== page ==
I’m giving you the recipe for the BEST homemade chicken noodle soup. Don’t believe me? The following is a screen shot of an actual text with my friend Kristen DeGroft:
And there you have it: Four out of four DeGrofts think it is the best soup ever. Another quote for the record books:
“This is the best chicken noodle soup in the world.”
—my son Dominick, every time I make this soup
So I’m not going to claim false modesty here. . . this is really good chicken noodle soup. It does take some time (not a week, as Kristen was joking) but giving it time to simmer and sit creates rich, layered flavors. Full credit here goes to my friend Val, who created this recipe. What would we do without our girlfriends?
You should try to start this soup the day before you are serving it. If you can’t, no problem — it will still be yummy. Also, I like to make this right before my kids are heading back to college and send a container back with them, to have a little taste of home when they’re in the dorm. (A complete and printable version of the recipe is at the bottom of this post.)
The day before you want to serve the soup, put about 14 cups of water in a large stock pot. Add salt and pepper and your vegetables. The vegetables for the broth do not need to be the freshest or most beautiful vegetables. Not rotten or slimy please, but they don’t have to be perfect.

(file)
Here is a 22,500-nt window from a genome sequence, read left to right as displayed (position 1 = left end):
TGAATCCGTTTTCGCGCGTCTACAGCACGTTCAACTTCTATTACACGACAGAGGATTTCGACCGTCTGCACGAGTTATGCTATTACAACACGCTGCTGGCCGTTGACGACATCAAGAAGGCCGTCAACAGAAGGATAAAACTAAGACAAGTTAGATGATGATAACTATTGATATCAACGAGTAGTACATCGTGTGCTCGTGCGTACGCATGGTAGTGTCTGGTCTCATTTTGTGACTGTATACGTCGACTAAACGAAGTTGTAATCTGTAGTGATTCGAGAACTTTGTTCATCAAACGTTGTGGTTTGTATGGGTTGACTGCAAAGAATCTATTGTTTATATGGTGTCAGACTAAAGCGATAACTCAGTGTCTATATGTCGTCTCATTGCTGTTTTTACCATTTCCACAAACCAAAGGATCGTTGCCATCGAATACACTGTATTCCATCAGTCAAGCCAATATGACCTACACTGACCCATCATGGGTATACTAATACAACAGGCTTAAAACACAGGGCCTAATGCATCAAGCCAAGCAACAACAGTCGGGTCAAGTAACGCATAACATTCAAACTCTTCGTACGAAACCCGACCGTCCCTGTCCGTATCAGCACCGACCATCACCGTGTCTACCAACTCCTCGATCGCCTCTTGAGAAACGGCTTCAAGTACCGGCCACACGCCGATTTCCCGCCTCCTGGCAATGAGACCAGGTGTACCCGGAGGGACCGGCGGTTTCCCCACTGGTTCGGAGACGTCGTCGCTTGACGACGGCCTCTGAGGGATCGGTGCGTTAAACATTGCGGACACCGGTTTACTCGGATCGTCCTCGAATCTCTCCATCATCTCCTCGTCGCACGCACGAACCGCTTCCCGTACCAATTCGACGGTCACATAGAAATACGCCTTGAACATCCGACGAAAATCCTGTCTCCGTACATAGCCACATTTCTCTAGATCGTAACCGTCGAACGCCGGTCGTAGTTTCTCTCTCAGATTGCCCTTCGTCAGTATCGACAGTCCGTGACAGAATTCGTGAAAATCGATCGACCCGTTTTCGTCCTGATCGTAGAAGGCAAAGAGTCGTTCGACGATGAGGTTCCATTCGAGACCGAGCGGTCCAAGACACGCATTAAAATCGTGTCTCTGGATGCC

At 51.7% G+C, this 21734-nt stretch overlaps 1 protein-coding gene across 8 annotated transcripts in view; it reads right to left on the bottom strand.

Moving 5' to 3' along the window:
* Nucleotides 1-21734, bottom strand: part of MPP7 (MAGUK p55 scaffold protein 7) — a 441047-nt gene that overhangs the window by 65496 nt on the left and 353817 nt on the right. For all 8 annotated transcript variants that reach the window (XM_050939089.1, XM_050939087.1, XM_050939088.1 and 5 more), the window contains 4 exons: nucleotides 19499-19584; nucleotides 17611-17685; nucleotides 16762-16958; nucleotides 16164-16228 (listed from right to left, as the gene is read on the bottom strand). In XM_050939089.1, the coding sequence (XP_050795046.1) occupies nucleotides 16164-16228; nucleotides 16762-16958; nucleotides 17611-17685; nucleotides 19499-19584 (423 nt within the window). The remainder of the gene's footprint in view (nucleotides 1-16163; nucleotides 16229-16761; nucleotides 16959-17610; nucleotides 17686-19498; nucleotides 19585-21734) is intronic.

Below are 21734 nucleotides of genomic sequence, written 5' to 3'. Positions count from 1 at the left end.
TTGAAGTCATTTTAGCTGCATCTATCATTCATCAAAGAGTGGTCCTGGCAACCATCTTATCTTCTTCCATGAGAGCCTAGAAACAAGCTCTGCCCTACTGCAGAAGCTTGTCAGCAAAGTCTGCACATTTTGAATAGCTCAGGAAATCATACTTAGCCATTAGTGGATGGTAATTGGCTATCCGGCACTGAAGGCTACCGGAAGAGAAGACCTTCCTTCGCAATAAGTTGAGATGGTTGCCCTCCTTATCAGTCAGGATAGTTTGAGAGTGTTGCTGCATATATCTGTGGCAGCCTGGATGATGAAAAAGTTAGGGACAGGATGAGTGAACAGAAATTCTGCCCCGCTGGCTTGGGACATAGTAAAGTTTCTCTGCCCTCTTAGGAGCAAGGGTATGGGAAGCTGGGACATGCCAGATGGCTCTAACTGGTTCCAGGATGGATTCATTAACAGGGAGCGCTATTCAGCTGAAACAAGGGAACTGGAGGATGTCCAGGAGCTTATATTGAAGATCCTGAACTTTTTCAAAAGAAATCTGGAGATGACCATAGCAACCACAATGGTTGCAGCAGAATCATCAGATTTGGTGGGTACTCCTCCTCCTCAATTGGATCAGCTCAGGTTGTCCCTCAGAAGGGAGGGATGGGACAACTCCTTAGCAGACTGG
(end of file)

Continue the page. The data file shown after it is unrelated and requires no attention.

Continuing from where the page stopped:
I always save the leafy inner parts of my heads of celery for making stalk. Just cut off the stem section on the bottom, give them a rinse, and chop them in half. I used about 9 stalks this time, but you can use more or less. I figure the more you use, the more flavor you get.
Roughly quarter a couple of large onions. I cut off the ends, as those hairy roots give me the willies. But you can leave the papery skin on if you want; it adds to the caramel color of the broth.
I added about 3 cups of carrots. Again, use more or less, depending on what you have and what you like. I had plenty of older carrots to throw in, so I used them.
Add your herbs: two bay leaves, and some rosemary and thyme. I used 3 sprigs of rosemary, and about 10 sprigs of thyme. No need to chop. All these vegetables and herbs are going to be filtered out before you eat it.
And now for secret weapon #1:
A grocery store rotisserie chicken! Has there ever been a greater invention than the rotisserie chicken?